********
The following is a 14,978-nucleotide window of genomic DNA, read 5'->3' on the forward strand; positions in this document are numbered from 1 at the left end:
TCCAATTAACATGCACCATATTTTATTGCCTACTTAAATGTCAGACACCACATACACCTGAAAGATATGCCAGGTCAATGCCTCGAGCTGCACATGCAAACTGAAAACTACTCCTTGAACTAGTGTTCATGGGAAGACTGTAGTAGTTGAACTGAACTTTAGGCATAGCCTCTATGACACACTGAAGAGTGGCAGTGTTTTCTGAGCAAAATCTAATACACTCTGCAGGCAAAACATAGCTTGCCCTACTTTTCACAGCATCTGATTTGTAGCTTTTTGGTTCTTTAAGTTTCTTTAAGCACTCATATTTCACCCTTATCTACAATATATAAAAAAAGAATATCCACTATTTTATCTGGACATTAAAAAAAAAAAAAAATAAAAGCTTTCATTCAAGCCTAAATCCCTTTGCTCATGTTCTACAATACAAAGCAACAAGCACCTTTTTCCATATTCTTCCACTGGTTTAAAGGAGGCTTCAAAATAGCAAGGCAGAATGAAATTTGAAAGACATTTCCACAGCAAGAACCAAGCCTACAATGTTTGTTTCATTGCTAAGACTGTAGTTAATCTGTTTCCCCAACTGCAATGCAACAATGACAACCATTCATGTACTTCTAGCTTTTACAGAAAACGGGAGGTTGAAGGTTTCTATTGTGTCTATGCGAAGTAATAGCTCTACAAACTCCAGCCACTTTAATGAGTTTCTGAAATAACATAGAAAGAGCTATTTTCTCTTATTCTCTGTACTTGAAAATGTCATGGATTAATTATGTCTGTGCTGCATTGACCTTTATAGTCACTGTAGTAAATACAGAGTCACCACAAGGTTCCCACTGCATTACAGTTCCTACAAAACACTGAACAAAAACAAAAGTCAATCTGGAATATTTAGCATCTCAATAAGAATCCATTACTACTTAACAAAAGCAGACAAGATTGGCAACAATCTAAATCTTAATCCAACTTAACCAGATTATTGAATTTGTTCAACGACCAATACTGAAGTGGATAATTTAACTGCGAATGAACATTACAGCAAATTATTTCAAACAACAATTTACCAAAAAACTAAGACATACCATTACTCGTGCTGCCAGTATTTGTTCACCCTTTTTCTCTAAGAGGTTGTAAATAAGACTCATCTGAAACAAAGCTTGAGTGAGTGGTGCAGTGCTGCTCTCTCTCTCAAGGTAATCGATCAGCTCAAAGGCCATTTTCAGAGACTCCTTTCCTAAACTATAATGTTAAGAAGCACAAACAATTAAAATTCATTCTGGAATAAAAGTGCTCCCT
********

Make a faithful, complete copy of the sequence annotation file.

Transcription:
The following is a 14,978-nucleotide window of genomic DNA, read 5'->3' on the forward strand; positions in this document are numbered from 1 at the left end:
TCCAATTAACATGCACCATATTTTATTGCCTACTTAAATGTCAGACACCACATACACCTGAAAGATATGCCAGGTCAATGCCTCGAGCTGCACATGCAAACTGAAAACTACTCCTTGAACTAGTGTTCATGGGAAGACTGTAGTAGTTGAACTGAACTTTAGGCATAGCCTCTATGACACACTGAAGAGTGGCAGTGTTTTCTGAGCAAAATCTAATACACTCTGCAGGCAAAACATAGCTTGCCCTACTTTTCACAGCATCTGATTTGTAGCTTTTTGGTTCTTTAAGTTTCTTTAAGCACTCATATTTCACCCTTATCTACAATATATAAAAAAAGAATATCCACTATTTTATCTGGACATTAAAAAAAAAAAAAAATAAAAGCTTTCATTCAAGCCTAAATCCCTTTGCTCATGTTCTACAATACAAAGCAACAAGCACCTTTTTCCATATTCTTCCACTGGTTTAAAGGAGGCTTCAAAATAGCAAGGCAGAATGAAATTTGAAAGACATTTCCACAGCAAGAACCAAGCCTACAATGTTTGTTTCATTGCTAAGACTGTAGTTAATCTGTTTCCCCAACTGCAATGCAACAATGACAACCATTCATGTACTTCTAGCTTTTACAGAAAACGGGAGGTTGAAGGTTTCTATTGTGTCTATGCGAAGTAATAGCTCTACAAACTCCAGCCACTTTAATGAGTTTCTGAAATAACATAGAAAGAGCTATTTTCTCTTATTCTCTGTACTTGAAAATGTCATGGATTAATTATGTCTGTGCTGCATTGACCTTTATAGTCACTGTAGTAAATACAGAGTCACCACAAGGTTCCCACTGCATTACAGTTCCTACAAAACACTGAACAAAAACAAAAGTCAATCTGGAATATTTAGCATCTCAATAAGAATCCATTACTACTTAACAAAAGCAGACAAGATTGGCAACAATCTAAATCTTAATCCAACTTAACCAGATTATTGAATTTGTTCAACGACCAATACTGAAGTGGATAATTTAACTGCGAATGAACATTACAGCAAATTATTTCAAACAACAATTTACCAAAAAACTAAGACATACCATTACTCGTGCTGCCAGTATTTGTTCACCCTTTTTCTCTAAGAGGTTGTAAATAAGACTCATCTGAAACAAAGCTTGAGTGAGTGGTGCAGTGCTGCTCTCTCTCTCAAGGTAATCGATCAGCTCAAAGGCCATTTTCAGAGACTCCTTTCCTAAACTATAATGTTAAGAAGCACAAACAATTAAAATTCATTCTGGAATAAAAGTGCTCCCT